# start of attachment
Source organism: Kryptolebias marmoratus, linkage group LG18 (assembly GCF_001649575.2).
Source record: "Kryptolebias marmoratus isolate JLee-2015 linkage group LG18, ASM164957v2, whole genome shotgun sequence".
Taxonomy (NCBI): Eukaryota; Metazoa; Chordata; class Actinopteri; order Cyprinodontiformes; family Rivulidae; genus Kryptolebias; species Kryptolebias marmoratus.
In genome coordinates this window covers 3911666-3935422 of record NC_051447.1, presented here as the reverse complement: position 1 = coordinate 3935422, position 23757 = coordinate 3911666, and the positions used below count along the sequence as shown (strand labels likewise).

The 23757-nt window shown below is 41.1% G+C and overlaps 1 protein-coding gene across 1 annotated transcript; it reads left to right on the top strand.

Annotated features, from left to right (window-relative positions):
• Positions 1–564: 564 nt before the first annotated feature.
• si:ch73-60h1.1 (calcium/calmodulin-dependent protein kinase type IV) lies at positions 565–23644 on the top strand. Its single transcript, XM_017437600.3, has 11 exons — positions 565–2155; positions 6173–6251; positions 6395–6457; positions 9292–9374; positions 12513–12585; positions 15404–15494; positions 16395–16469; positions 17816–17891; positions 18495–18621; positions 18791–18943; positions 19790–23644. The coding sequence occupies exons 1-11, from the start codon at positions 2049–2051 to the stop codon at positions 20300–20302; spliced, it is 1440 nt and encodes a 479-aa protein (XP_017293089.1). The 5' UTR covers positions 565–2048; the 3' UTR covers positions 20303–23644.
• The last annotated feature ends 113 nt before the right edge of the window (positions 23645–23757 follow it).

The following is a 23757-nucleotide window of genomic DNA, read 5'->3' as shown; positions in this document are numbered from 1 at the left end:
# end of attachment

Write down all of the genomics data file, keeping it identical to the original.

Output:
Source organism: Kryptolebias marmoratus, linkage group LG18 (assembly GCF_001649575.2).
Source record: "Kryptolebias marmoratus isolate JLee-2015 linkage group LG18, ASM164957v2, whole genome shotgun sequence".
Taxonomy (NCBI): Eukaryota; Metazoa; Chordata; class Actinopteri; order Cyprinodontiformes; family Rivulidae; genus Kryptolebias; species Kryptolebias marmoratus.
In genome coordinates this window covers 3911666-3935422 of record NC_051447.1, presented here as the reverse complement: position 1 = coordinate 3935422, position 23757 = coordinate 3911666, and the positions used below count along the sequence as shown (strand labels likewise).

The 23757-nt window shown below is 41.1% G+C and overlaps 1 protein-coding gene across 1 annotated transcript; it reads left to right on the top strand.

Annotated features, from left to right (window-relative positions):
• Positions 1–564: 564 nt before the first annotated feature.
• si:ch73-60h1.1 (calcium/calmodulin-dependent protein kinase type IV) lies at positions 565–23644 on the top strand. Its single transcript, XM_017437600.3, has 11 exons — positions 565–2155; positions 6173–6251; positions 6395–6457; positions 9292–9374; positions 12513–12585; positions 15404–15494; positions 16395–16469; positions 17816–17891; positions 18495–18621; positions 18791–18943; positions 19790–23644. The coding sequence occupies exons 1-11, from the start codon at positions 2049–2051 to the stop codon at positions 20300–20302; spliced, it is 1440 nt and encodes a 479-aa protein (XP_017293089.1). The 5' UTR covers positions 565–2048; the 3' UTR covers positions 20303–23644.
• The last annotated feature ends 113 nt before the right edge of the window (positions 23645–23757 follow it).

The following is a 23757-nucleotide window of genomic DNA, read 5'->3' as shown; positions in this document are numbered from 1 at the left end: